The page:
As to gaming, I've soured on Madden NFL 12. It's just a money ploy, and I don't mean in the "it's the same thing every year" griping way; I mean in the "the Ultimate Team can't be made ultimate without spending real money" way. I've also found myself to not be competitive; I didn't expect to have the domination I did in college on Madden '93, but to win at least a third of the time would have been nice. After not playing for so many years, my skills are too dull.

Meanwhile, I've started Dead Island and really dig it. It's fun, fast, and challenging just the right amount; you never feel stuff is impossible, and much is quite easy, but if your attention wanders that random fight against one zombie turns into being surrounded by six and dying rapidly. Of the six zombie types mentioned in the manual, I've only encountered the first two: the slow walkers and the'quickly make a beeline for you'infected. There's also Thugs, which aren't mentioned in the manual. They're huge brutes who seem to be like Cybermen; they pretty much leave you alone unless you're deemed a threat. I've also learned a great technique when near water is to try to kick zombies into it.When they fall from a kick it always buys you some time, but if they fall and their head goes under water they'll take drowning damage, speeding the overall killing process.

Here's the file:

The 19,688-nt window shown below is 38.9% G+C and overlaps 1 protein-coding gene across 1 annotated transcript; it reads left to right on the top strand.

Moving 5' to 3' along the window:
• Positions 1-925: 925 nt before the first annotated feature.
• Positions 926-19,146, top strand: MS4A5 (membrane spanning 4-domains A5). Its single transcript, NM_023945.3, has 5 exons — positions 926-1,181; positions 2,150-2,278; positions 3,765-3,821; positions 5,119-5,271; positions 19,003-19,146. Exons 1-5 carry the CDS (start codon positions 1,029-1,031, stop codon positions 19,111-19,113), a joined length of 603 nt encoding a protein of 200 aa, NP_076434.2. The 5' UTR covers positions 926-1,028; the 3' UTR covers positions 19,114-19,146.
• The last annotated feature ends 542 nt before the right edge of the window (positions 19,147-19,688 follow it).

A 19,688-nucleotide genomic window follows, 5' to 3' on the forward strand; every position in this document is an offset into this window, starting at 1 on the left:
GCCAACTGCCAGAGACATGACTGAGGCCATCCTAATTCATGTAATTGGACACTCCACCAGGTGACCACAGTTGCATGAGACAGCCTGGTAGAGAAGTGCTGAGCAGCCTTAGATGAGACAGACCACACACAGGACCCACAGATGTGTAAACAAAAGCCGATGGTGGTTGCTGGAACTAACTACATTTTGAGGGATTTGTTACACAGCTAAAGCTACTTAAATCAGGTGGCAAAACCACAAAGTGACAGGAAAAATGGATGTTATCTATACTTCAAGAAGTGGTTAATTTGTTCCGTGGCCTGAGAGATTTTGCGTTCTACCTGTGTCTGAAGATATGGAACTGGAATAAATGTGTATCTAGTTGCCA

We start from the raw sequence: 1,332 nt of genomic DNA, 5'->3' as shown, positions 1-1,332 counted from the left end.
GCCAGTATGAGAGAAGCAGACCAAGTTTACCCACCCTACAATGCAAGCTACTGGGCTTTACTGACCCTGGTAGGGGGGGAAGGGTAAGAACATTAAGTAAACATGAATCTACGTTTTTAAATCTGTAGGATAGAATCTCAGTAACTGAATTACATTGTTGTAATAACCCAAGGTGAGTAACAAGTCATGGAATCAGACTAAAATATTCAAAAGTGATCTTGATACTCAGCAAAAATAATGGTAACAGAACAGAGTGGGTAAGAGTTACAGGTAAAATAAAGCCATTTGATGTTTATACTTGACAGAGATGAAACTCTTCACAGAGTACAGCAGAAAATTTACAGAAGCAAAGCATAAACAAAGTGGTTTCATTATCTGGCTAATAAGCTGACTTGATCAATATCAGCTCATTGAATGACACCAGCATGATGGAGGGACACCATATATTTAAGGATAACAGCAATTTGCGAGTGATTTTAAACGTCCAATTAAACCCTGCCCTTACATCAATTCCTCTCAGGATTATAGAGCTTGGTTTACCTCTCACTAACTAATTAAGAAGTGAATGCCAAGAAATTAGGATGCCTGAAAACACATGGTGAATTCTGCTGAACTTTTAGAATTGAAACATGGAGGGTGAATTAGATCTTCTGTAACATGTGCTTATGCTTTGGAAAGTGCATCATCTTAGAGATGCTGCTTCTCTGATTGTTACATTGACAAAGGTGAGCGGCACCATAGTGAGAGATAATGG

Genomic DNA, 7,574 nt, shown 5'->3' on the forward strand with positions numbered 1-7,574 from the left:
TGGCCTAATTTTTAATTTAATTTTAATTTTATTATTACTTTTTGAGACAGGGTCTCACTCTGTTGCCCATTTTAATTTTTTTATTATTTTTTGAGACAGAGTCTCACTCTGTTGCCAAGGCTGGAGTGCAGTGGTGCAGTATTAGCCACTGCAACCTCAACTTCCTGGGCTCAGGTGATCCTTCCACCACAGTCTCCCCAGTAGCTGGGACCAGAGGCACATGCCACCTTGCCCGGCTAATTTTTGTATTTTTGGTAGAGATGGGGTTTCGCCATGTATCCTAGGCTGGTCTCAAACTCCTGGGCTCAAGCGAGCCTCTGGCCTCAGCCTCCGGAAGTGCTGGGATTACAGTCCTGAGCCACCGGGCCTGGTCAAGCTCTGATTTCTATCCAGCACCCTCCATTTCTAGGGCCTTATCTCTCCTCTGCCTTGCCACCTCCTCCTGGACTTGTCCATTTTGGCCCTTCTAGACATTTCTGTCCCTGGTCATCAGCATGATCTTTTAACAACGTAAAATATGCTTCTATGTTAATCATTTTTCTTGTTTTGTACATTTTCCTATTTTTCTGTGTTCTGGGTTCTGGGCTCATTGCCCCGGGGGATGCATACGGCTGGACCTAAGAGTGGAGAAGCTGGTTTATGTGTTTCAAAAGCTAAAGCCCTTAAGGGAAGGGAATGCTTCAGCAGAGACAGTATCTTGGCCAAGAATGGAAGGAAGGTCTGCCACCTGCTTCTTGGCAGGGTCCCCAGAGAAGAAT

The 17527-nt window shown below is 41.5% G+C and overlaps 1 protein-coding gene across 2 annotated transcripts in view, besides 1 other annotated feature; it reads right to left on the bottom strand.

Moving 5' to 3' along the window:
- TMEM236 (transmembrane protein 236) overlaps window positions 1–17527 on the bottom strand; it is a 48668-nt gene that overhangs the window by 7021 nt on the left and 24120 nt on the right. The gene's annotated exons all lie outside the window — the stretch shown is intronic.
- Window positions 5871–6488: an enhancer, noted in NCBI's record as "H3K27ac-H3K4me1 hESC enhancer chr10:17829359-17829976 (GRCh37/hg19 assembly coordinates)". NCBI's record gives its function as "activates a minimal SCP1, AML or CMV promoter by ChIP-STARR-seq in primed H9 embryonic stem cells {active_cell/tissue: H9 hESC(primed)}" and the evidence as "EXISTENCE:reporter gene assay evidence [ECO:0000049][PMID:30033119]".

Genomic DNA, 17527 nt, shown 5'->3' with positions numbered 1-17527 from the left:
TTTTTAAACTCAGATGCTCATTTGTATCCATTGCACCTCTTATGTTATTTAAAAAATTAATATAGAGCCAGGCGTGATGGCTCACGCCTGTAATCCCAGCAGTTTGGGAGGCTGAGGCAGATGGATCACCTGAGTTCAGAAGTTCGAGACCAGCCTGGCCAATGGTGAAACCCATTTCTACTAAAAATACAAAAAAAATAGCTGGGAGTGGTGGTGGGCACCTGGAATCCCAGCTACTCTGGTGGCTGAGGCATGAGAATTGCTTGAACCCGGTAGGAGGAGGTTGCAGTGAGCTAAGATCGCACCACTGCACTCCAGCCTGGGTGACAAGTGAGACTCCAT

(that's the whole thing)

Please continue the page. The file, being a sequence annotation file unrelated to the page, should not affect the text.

On the negative, Dead Island is as immensely fun as its physics are bad. Wading through a pool should not be stopped by an inflatable lounger, which is essentially anchored to the surface and acts as an impediment. I've also found some stairs that I very nearly thought I'd have to reboot because I simply couldn't climb back up; I'd just keep sliding back down once I got near the top, which was a problem since it was to an underground bathroom with no other exit. Oh, well, there's so many people around with so many things for you to do that you can't get too mad as none of these quirks have been game-breaking (so far). And the fact that you can take your time to explore, unlike Dead Rising where you're racing against a clock, is a big plus.

That's all for today. Thanks for reading, everybody!

The Ultimate